How to control strawberry taste
How can the farmer influence the taste of the strawberry? This question often comes up during the growing season. Many factors affect the taste, some of which the farmer can influence beforehand or during the growing season. Let’s see how to control strawberry taste at your farm.
Different varieties taste differently. A strawberry should of course taste like a strawberry, but the propagator can have other goals in variety breeding. They can for example aim for marketability, a high yield level or good disease resistance. Plants varieties with different properties, produce berries with different tastes. Which factors are valued most, varies per market. In Finland for example, buyers value the taste and the red colour of the berry over the size.
Sometimes the berries may have to be picked at a stage that benefits and prolongs their shelf life. If the berry is a little on the overripe side, it won’t last long in the box. Weak shelf life is especially a problem if the berries have to be transported far.
High temperatures also influence the shelf life and cause berries to ripen faster after picking. Growers in warm areas should not harvest their berries when they are too ripe, because they might not last long enough to make it to the market.
That’s why growers sometimes choose to pick their berries before they are fully ripe. It does, however, influence the taste of the berries when the consumers get them. A berry that is picked when it’s fully ripe usually tastes sweeter.
If the berries ripen quickly, at the same time and the number of ripening berries is large, sometimes their taste may suffer in the initial ripening stage. When a plant has a lot of berries on it, it distributes the sugars unevenly. This is usually corrected when the first berries have been picked and the plant can direct its energy to a smaller number of berries at one time.
So, in other words, a high yield in a short period of time causes berries from the same plants to taste differently.
The level of potassium influences the number of sugars and acidity, which in turn directly affect the taste. Nitrogen also affects the taste, especially in nitrate form. A higher level of nitrogen makes berries taste sweeter. However, too much nitrogen can reduce the quality of the crop. It’s not only the sugars within the berry that influence the taste. The acidity is also a very important part of it.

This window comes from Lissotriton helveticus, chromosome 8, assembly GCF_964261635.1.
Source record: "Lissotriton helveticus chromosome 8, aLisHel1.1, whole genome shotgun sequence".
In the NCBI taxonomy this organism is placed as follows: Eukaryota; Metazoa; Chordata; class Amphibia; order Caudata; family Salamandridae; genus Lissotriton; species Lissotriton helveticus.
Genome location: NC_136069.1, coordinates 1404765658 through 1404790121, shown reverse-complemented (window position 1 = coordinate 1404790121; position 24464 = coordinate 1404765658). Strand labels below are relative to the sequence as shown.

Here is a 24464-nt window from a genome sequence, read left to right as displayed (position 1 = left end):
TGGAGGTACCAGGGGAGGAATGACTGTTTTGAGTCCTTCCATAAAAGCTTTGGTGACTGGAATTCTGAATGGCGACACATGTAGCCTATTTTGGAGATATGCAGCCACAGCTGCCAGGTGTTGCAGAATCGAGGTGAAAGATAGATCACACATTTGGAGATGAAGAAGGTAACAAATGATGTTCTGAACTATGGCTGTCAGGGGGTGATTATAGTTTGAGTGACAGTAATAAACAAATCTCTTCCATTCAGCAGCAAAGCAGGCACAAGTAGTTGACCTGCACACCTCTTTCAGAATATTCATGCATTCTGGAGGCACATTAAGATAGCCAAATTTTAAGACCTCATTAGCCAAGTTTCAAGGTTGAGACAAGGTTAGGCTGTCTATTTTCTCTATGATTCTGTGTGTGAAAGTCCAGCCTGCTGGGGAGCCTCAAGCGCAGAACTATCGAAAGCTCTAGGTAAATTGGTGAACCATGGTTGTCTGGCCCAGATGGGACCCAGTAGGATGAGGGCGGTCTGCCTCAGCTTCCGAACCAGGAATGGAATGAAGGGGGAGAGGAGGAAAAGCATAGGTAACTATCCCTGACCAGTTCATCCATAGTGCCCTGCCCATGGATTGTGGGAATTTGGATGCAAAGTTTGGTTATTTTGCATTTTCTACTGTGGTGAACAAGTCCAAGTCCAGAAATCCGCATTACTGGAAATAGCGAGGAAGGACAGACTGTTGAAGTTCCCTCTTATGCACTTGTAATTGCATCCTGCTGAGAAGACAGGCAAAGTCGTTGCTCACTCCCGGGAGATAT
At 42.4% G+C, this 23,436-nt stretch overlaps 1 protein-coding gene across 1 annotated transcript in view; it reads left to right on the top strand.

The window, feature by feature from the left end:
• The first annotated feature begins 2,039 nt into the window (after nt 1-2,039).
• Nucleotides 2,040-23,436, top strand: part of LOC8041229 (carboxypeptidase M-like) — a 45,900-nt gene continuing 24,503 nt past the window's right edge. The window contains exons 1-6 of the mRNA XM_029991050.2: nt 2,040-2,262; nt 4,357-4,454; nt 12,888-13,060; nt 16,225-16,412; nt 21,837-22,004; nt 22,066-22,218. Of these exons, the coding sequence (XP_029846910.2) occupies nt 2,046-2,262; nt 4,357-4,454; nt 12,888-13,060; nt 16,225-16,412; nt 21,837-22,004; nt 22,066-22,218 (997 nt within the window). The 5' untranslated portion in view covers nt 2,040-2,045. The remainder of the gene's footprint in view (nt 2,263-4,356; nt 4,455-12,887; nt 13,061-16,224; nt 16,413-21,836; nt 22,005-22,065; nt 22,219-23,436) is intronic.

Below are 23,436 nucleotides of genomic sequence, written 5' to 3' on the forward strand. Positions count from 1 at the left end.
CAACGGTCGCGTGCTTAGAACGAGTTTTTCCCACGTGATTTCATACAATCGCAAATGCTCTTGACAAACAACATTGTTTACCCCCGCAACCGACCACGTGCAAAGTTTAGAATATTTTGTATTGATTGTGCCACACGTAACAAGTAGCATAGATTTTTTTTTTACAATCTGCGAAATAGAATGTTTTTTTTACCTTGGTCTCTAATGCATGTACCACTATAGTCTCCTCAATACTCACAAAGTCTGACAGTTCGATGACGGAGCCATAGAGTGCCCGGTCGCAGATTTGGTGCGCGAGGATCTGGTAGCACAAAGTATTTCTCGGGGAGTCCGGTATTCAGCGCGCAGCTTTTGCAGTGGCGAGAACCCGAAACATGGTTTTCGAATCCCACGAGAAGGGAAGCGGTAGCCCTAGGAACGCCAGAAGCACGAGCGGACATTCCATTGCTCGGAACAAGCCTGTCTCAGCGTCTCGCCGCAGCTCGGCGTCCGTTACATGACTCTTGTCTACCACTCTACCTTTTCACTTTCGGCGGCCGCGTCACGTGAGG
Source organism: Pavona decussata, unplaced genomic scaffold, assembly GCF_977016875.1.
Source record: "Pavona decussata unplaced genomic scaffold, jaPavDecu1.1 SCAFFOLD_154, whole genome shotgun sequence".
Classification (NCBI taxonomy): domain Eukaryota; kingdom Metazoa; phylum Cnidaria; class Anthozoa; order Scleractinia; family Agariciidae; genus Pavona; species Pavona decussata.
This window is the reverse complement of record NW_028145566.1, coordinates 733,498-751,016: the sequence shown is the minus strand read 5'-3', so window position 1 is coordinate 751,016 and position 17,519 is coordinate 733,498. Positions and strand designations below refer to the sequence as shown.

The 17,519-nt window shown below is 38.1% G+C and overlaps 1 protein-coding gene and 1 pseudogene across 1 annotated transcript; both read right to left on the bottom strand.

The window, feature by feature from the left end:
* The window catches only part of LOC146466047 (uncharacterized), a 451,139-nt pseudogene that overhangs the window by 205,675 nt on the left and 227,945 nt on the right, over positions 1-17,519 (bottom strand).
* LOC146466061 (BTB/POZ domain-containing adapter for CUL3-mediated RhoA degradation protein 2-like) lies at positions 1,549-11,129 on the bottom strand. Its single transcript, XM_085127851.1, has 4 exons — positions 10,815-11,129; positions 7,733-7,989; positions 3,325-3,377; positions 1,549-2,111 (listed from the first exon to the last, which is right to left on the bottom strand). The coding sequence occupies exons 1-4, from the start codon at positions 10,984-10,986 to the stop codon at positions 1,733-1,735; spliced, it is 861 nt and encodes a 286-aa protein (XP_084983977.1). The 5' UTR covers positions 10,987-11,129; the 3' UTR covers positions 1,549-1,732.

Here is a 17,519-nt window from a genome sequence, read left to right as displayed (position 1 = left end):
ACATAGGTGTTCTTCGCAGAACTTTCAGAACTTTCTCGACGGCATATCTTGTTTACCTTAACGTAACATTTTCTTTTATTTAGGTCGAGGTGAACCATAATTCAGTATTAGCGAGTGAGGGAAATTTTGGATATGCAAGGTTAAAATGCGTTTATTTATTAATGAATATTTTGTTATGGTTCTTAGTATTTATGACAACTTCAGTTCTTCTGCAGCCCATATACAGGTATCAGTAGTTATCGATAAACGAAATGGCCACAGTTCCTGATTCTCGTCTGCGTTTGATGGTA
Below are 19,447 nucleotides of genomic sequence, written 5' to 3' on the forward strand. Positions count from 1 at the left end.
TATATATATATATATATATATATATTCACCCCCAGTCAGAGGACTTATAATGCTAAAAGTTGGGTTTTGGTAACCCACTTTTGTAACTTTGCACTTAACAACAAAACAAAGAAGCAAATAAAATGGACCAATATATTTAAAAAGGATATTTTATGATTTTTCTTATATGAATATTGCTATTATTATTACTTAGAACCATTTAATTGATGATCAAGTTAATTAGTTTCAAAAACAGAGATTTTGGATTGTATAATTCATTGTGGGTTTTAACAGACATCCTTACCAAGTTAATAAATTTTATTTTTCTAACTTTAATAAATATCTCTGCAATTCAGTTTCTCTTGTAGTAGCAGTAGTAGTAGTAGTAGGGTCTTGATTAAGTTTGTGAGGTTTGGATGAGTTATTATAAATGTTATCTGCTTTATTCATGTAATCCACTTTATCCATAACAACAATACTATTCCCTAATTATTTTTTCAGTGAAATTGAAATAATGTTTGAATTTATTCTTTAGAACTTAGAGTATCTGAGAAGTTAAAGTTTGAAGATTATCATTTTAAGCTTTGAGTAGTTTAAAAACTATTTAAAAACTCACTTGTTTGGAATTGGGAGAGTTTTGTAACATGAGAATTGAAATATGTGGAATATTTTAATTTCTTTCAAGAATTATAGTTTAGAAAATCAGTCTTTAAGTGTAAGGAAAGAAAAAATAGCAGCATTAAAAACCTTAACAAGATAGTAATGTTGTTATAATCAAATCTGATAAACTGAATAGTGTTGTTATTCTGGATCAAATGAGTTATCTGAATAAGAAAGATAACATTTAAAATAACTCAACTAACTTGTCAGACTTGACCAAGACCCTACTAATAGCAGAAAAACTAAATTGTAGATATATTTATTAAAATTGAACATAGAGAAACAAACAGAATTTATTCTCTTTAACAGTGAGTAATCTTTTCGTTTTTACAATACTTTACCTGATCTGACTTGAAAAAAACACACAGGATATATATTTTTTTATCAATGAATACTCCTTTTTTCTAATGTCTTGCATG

When you want to influence the taste of your berries through your fertilisation strategy, you should keep in mind that different varieties have different needs. Requirements for example for nitrogen-potassium and calcium-potassium ratios vary.
In general, sufficient nutrients must be available. Please also remember that the level of conductivity within the substrate affects the plant’s water and nutrient uptake.
Night and day temperature
Temperatures also influence the taste of strawberries. Cool night temperature increases the sweetness of the berries.
According to research, cool night temperatures and high daytime temperatures increase both the sweetness and the acidity of the berry. In tunnels, the temperature can be adjusted by opening doors and sides, or through misting and fans. Appropriate evaporation, especially during the day, improves the conditions of the plant and helps the transport of nutrients to the plant.
Read more about this in our related article on planning your irrigation strategy in tunnels.
Technical factors of cultivation
Small factors can have a surprisingly large effect on the taste of the berries.
The picture above shows how the stem of the berry cluster has bent against the support net. This damages the transportation of nutrients within the plant to the berries. The berries in this picture may ripen and look good, but their taste is negligible.
Installing the support network in the spring must therefore be done with great care to avoid these situations.
For example, field, strawberry and berry bugs can cause taste damage to strawberries. In addition, some plant protection agents can affect the taste of the fruits as well.
Irrigation technique: excessive watering
Overwatering causes the leaching of nutrients and can therefore affect the taste of the berries. If the substrate is constantly too wet, the development of the root system is weak. This can cause, for example, disease pressure. A weak root system can also cause problems with the uptake of nutrients.
Continuous overwatering is not recommended. Choosing a sufficiently airy growing medium is important. In addition, over-compaction during the planting phase weakens the result of the harvest season and the taste of the berries.
If the seedling quality is poor for one reason or another, the development of the root system may be weak. This may also affect the quality of the berries. A grower can’t always know, for example, the quality of the mother seedling material or the challenges of the previous growing season at the nursery. When the seedlings arrive at the farm, it is necessary to check the quality of the seedlings before planting, and any problems must be reported to the nursery immediately. We recommend always using high-quality seedlings to get the best result.
Finally, on a more general note, monitoring the vegetation during the growing season is very important. With small farms, various hand-held meters may be sufficient for monitoring. As the surface area of the cultivation site increases, you should consider a more advanced sensor system for EC, humidity and temperature monitoring.
In addition, it can be wise to regularly use laboratory services. It can be worth having regular analyses of leaves, press fluid and drainage water. Continuity in monitoring in all forms will increase the amount of information, and therefore the amount of control in the future.